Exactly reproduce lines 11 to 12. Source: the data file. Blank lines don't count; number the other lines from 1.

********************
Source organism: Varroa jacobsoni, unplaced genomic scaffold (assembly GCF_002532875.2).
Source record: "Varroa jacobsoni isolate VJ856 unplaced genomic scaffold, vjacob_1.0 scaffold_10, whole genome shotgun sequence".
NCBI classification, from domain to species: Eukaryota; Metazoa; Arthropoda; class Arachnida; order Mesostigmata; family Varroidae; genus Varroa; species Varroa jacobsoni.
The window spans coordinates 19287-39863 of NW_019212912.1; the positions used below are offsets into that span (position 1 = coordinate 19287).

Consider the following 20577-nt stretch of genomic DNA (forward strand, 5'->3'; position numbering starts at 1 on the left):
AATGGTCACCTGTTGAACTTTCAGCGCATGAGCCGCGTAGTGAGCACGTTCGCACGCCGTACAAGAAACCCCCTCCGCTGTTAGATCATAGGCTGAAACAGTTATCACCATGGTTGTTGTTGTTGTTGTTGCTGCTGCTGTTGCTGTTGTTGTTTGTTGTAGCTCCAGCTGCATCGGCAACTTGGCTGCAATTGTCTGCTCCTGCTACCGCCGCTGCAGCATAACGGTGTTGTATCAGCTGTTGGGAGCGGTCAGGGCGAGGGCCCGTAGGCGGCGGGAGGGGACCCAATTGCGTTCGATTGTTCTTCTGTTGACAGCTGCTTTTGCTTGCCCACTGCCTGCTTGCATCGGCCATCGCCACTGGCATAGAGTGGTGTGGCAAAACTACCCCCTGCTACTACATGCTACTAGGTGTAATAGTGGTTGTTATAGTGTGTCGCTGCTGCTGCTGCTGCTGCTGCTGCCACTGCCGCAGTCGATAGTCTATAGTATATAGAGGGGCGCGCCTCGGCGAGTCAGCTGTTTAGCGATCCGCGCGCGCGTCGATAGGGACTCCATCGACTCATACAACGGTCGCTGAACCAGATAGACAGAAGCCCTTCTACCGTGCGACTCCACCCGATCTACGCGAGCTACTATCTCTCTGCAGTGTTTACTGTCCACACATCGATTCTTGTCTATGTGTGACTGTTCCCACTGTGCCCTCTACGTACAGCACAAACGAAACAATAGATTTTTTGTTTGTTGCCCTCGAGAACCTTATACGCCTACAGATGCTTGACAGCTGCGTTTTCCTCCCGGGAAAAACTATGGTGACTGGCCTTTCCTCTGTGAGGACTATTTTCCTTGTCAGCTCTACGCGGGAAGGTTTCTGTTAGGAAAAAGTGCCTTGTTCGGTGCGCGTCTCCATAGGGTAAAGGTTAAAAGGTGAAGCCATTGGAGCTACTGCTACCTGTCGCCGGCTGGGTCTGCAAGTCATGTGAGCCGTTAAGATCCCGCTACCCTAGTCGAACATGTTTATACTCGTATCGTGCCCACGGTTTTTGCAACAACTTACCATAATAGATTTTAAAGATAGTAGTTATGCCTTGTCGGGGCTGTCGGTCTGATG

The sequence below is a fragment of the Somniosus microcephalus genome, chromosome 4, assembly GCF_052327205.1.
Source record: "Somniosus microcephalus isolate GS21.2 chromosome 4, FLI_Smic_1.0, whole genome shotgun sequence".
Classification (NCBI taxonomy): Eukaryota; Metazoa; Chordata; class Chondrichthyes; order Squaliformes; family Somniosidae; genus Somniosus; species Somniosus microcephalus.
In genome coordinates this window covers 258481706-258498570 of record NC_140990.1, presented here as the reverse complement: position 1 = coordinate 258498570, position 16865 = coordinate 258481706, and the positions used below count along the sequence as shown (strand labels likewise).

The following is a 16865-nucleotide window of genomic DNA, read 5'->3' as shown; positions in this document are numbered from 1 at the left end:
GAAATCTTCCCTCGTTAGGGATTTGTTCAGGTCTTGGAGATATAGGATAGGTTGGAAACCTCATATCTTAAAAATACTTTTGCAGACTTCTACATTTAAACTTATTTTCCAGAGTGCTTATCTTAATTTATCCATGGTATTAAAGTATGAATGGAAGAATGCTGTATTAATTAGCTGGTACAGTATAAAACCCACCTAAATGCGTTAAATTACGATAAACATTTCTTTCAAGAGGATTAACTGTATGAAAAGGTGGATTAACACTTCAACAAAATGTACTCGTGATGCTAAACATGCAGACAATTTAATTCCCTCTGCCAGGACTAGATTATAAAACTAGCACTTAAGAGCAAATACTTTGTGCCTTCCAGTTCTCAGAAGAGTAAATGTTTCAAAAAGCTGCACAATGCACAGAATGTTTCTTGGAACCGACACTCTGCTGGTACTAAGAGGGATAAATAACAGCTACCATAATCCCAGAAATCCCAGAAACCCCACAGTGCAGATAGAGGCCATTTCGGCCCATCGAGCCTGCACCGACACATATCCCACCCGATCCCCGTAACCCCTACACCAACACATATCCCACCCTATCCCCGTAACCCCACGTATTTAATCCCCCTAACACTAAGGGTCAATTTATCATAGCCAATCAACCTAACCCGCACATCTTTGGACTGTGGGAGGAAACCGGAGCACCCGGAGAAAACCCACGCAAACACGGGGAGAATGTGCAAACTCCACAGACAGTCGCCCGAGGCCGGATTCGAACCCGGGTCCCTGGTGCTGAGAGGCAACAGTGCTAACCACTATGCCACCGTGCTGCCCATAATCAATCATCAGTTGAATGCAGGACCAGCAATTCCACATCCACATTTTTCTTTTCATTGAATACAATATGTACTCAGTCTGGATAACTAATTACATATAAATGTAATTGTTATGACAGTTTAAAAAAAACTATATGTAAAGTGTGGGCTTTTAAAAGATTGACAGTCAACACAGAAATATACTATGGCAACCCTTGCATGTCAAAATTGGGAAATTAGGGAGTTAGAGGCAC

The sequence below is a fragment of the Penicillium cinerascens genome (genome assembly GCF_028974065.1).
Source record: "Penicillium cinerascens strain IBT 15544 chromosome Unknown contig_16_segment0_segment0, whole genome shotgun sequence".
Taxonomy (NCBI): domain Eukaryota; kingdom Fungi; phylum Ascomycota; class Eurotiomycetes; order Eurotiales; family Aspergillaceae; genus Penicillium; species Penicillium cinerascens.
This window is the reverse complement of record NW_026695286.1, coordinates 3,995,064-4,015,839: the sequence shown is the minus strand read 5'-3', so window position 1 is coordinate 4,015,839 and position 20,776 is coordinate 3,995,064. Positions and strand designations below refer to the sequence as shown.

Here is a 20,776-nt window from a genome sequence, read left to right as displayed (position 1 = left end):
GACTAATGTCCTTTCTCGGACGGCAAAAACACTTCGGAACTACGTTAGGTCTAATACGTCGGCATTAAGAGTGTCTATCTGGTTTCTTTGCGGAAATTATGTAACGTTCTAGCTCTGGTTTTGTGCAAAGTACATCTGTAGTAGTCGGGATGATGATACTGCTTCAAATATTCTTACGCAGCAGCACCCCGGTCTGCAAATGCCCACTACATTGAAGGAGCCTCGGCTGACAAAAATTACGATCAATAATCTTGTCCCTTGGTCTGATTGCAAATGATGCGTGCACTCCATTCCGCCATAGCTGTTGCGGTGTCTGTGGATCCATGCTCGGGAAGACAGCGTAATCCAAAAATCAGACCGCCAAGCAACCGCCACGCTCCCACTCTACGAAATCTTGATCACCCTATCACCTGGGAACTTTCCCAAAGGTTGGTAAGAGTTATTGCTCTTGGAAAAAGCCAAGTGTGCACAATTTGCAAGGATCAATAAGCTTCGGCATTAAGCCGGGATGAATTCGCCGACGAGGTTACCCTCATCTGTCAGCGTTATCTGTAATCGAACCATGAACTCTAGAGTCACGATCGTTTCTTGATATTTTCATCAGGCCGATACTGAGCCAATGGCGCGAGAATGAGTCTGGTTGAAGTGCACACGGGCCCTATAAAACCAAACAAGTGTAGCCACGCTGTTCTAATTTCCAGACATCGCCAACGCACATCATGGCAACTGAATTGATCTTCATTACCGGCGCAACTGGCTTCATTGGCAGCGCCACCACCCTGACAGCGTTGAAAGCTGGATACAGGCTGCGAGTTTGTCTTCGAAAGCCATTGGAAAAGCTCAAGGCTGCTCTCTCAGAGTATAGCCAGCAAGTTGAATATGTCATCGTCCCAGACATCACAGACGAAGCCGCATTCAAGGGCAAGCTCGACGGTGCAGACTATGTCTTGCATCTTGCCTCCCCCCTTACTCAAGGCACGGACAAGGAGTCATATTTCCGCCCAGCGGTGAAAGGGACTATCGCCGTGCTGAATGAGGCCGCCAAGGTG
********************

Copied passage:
The following is a 16865-nucleotide window of genomic DNA, read 5'->3' as shown; positions in this document are numbered from 1 at the left end:
GAAATCTTCCCTCGTTAGGGATTTGTTCAGGTCTTGGAGATATAGGATAGGTTGGAAACCTCATATCTTAAAAATACTTTTGCAGACTTCTACATTTAAACTTATTTTCCAGAGTGCTTATCTTAATTTATCCATGGTATTAAAGTATGAATGGAAGAATGCTGTATTAATTAGCTGGTACAGTATAAAACCCACCTAAATGCGTTAAATTACGATAAACATTTCTTTCAAGAGGATTAACTGTATGAAAAGGTGGATTAACACTTCAACAAAATGTACTCGTGATGCTAAACATGCAGACAATTTAATTCCCTCTGCCAGGACTAGATTATAAAACTAGCACTTAAGAGCAAATACTTTGTGCCTTCCAGTTCTCAGAAGAGTAAATGTTTCAAAAAGCTGCACAATGCACAGAATGTTTCTTGGAACCGACACTCTGCTGGTACTAAGAGGGATAAATAACAGCTACCATAATCCCAGAAATCCCAGAAACCCCACAGTGCAGATAGAGGCCATTTCGGCCCATCGAGCCTGCACCGACACATATCCCACCCGATCCCCGTAACCCCTACACCAACACATATCCCACCCTATCCCCGTAACCCCACGTATTTAATCCCCCTAACACTAAGGGTCAATTTATCATAGCCAATCAACCTAACCCGCACATCTTTGGACTGTGGGAGGAAACCGGAGCACCCGGAGAAAACCCACGCAAACACGGGGAGAATGTGCAAACTCCACAGACAGTCGCCCGAGGCCGGATTCGAACCCGGGTCCCTGGTGCTGAGAGGCAACAGTGCTAACCACTATGCCACCGTGCTGCCCATAATCAATCATCAGTTGAATGCAGGACCAGCAATTCCACATCCACATTTTTCTTTTCATTGAATACAATATGTACTCAGTCTGGATAACTAATTACATATAAATGTAATTGTTATGACAGTTTAAAAAAAACTATATGTAAAGTGTGGGCTTTTAAAAGATTGACAGTCAACACAGAAATATACTATGGCAACCCTTGCATGTCAAAATTGGGAAATTAGGGAGTTAGAGGCAC